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In Dining

Susie Chen, of Susie Chen's Potstickers. (PHOTO: Paul Fredrich)

In Dining

Susie Chen's Potstickers at the Wauwatosa Farmers Market. From left, Michael, Christina, Elizabeth and Susie. (PHOTO: Paul Fredrich)

In Dining

Susie's delicious potstickers take less than 10 minutes from freezer to plate. (PHOTO: Paul Fredrich)

In Dining

The cooked potstickers are crisp on the bottom and chewy throughout. (PHOTO: Paul Fredrich)

In Dining

Bratstickers are made with a mustard seed studded dough and filled with Usinger's bratwurst. (PHOTO: Paul Fredrich)

Susie Chen's Potstickers: East meets wurst

Appearances can be deceiving.

You might remember a 1994 episode of Seinfeld during which George Costanza's telephone line crosses with that of a woman named Donna Chang. Based on her name, the Seinfeld crew assumes she is Chinese, and seeks her advice on a number of topics. But, when Donna Chang appears in the flesh, everyone is surprised to find she's a far cry from the Chinese woman they expected.

That particular episode resonates in a very personal way with local business owner, Susie Chen of Susie Chen's Potstickers, whose Chinese name throws many for a loop.

"People often come up to me and ask if I've seen the 'Seinfeld' episode," she says. "It's become a common occurrence. I just smile and tell them that 'I'm more Chinese than most; after all, I make potstickers for a living.'"

And Chen isn't joking. Her recipe for potstickers is about as authentic as they come – passed down to her from her husband Kyle's parents, first-generation immigrants who came to the U.S. to attend school and ultimately laid down roots in Fort Wayne, Ind.

Chen remembers the first time she tried one of Kyle's mom's potstickers.

"I was dating him," she recalls. "His mother had just come back from Taiwan, and she made potstickers for dinner. It was the first time I met her, and it changed my life. They were like nothing I'd ever had."

The potstickers, as Chen remembers it, were made from beef and spinach – both improvised ingredients the Chen family used as substitutions for the more traditional ground pork and Napa cabbage.

"Since ground pork wasn't readily available," Kyle Chen explains, "They used the next best thing."

Susie Chen's Potstickers are made in the traditional northern Chinese style, with thick skins and flat bottoms, based on a generations-old family recipe passed down from Kyle's grandmother.

Chen says she made the traditional Chinese dumplings for years before launching her business.

"I started cooking potstickers for neighbors and friends," she says. "They loved them, and then they started asking us to make them for occasions."

One thing led to another, and in 2012 Chen decided she'd like to start a business making the potstickers on a larger scale. She started by selling the dumplings at the Wauwatosa Farmers Market.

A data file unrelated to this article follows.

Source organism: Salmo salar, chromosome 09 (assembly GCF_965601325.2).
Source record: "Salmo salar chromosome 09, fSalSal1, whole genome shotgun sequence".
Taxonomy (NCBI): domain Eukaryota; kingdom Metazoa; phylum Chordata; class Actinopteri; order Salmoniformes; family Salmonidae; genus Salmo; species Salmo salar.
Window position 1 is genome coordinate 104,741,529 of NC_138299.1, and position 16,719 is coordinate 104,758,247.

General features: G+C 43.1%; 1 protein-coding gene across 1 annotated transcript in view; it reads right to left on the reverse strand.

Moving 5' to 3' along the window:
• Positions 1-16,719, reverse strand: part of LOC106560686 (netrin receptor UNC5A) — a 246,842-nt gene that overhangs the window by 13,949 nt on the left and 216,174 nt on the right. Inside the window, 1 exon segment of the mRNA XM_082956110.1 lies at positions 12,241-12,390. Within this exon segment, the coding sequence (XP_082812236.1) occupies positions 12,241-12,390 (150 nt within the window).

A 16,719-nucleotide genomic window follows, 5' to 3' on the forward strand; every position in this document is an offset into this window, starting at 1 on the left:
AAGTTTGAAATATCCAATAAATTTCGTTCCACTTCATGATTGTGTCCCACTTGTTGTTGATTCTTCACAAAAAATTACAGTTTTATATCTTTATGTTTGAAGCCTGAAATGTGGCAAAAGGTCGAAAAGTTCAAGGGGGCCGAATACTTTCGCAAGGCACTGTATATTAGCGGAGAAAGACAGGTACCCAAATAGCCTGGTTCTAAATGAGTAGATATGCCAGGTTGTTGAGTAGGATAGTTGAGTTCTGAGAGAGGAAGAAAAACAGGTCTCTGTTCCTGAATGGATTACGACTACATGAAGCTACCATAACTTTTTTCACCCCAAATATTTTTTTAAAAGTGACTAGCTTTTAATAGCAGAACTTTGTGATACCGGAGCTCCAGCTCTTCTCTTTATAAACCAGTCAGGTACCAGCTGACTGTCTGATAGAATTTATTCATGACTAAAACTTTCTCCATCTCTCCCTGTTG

"We were so surprised by the reception they got," Chen says, who recalls that she was bringing about 1,000 potstickers to the market every Saturday morning.

But, the proof is in the flavor, which doesn't disappoint. Chen's potstickers are toothsome and filling, made with high quality ingredients like custom ground beef taken from the brisket and sirloin.

"We do everything by hand," Chen says. "We make the dough and the filling. And we pinch them, freeze them and bag them ourselves."

In fact she says that up until about a week ago, when they purchased a commercial pasta roller, she was making and rolling the dough by hand with a KitchenAid mixer and pasta roller attachment.

The business now sells an average of about 1,500 potstickers a week to area stores including Larry's Market, Metcalfe's Sentry, Grasch Foods, Sendik's Brookfield, Ono Kine Grindz, Piggly Wiggly Mequon and Ray's Butcher Shoppe.

Flavors include beef and vegetable, classic pork, ginger chicken, vegetable and a brand new product made from Usinger's bratwurst that Chen has deemed the "Bratsticker."

Chen says she's made potstickers with a number of Usinger's products, but says they've had the most success with the flavors of the bratwurst.

"We were reading Fritz's blog on the Usinger's website," Kyle recollects, "And he's adamant about the unadulterated brat. So, although we thought about mixing in kimchi or mixing beer into the dough, in the end, we agreed with his assessment. We wanted the bratwurst to be the star."

The bratstickers are made with a mustard seed-studded dough that's rolled and filled with bratwurst before being hand-pinched and frozen.

Chen says it's been fun seeing peoples' reactions to the product, which has gone over very well.

"They're great cooked in beer," Chen says, "And people serve them all kinds of different ways – dipped in mustard, served with kraut. We say it's 'east meets wurst.'"

Chen will be sampling her products, including the bratstickers, at the upcoming 14th annual After Breast Cancer Diagnosis event, Date with a Plate, on May 9 at the State Fair Park Expo Center. All proceeds from the event support ABCD's mission to bring free one-on-one support to those diagnosed with breast cancer.

And if you meet her and mention the classic 'Seinfeld' episode, she's likely to give you a smart and cheerful response:

"I am the Suzie and my husband is the Chen."


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